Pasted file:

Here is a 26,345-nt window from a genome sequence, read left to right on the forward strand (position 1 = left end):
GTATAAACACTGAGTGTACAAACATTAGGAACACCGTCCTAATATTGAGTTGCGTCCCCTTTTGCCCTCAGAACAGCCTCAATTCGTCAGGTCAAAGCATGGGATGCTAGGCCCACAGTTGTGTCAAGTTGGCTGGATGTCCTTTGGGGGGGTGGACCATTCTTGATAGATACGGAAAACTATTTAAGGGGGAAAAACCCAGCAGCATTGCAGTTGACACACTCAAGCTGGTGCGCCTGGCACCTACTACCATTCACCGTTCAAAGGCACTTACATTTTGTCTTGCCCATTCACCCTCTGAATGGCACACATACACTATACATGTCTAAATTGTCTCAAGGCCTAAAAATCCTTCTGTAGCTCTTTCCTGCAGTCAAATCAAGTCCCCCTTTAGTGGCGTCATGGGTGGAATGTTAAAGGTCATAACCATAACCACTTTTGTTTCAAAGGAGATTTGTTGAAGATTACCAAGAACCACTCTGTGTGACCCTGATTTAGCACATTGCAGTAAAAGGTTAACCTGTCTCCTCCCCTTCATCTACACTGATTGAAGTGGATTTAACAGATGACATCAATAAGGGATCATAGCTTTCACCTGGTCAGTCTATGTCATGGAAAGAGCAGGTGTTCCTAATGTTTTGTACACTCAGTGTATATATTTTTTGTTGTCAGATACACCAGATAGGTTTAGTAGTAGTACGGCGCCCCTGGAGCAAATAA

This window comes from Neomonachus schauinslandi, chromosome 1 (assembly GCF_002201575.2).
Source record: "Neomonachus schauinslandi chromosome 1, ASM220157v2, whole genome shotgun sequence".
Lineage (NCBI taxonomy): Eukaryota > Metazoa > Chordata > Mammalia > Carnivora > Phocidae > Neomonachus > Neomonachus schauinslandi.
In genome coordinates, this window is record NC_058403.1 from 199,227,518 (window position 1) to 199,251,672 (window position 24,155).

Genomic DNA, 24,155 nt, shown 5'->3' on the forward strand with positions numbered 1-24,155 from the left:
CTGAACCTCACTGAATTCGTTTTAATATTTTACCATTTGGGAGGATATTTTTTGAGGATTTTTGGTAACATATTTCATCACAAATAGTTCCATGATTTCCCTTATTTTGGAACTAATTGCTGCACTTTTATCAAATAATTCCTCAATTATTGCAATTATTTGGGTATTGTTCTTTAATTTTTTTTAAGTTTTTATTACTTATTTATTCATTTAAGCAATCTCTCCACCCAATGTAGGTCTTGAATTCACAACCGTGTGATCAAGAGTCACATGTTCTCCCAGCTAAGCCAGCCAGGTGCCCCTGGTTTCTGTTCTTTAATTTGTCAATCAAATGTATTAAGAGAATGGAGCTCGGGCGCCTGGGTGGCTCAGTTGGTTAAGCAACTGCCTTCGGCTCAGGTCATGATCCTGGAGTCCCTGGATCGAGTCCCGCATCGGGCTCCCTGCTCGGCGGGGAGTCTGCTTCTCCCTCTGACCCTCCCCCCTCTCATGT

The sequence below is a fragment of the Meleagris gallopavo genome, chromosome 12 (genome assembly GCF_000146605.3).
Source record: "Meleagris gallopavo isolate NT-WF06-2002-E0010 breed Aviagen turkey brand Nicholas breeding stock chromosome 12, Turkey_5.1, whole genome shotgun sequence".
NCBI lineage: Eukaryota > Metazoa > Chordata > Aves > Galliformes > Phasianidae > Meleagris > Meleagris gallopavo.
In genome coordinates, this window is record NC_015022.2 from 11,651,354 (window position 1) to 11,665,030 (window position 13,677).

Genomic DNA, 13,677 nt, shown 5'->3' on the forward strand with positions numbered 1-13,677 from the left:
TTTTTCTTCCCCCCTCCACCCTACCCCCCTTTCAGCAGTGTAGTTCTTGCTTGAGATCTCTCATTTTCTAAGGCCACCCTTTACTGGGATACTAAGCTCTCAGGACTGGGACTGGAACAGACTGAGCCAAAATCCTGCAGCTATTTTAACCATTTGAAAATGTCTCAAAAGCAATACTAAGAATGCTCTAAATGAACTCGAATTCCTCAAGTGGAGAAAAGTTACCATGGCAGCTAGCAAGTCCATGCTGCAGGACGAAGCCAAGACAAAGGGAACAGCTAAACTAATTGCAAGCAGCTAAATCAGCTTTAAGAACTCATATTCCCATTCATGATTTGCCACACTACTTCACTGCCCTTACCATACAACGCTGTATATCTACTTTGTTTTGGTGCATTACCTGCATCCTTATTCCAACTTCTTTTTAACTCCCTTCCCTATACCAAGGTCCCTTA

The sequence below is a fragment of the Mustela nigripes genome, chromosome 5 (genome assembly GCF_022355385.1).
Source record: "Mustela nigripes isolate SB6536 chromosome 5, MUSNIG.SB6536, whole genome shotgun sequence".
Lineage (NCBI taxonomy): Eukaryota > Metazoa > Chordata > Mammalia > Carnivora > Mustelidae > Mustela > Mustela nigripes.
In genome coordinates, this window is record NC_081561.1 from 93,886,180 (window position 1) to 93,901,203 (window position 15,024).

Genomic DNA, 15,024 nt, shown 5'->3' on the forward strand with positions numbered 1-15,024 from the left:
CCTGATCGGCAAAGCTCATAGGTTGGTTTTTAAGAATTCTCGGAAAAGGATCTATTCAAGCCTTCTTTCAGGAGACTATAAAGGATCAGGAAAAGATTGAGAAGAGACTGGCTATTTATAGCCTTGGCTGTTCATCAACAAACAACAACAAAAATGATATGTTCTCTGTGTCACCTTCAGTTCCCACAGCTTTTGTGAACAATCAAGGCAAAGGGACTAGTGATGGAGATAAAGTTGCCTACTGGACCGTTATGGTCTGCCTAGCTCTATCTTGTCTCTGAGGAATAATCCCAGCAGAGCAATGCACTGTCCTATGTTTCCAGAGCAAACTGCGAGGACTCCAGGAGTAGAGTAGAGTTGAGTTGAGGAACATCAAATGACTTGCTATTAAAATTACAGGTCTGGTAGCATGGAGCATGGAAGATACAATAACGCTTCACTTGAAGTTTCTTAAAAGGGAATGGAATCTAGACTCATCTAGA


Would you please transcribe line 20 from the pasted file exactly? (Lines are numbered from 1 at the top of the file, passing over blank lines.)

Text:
CCTGATCGGCAAAGCTCATAGGTTGGTTTTTAAGAATTCTCGGAAAAGGATCTATTCAAGCCTTCTTTCAGGAGACTATAAAGGATCAGGAAAAGATTGAGAAGAGACTGGCTATTTATAGCCTTGGCTGTTCATCAACAAACAACAACAAAAATGATATGTTCTCTGTGTCACCTTCAGTTCCCACAGCTTTTGTGAACAATCAAGGCAAAGGGACTAGTGATGGAGATAAAGTTGCCTACTGGACCGTTATGGTCTGCCTAGCTCTATCTTGTCTCTGAGGAATAATCCCAGCAGAGCAATGCACTGTCCTATGTTTCCAGAGCAAACTGCGAGGACTCCAGGAGTAGAGTAGAGTTGAGTTGAGGAACATCAAATGACTTGCTATTAAAATTACAGGTCTGGTAGCATGGAGCATGGAAGATACAATAACGCTTCACTTGAAGTTTCTTAAAAGGGAATGGAATCTAGACTCATCTAGA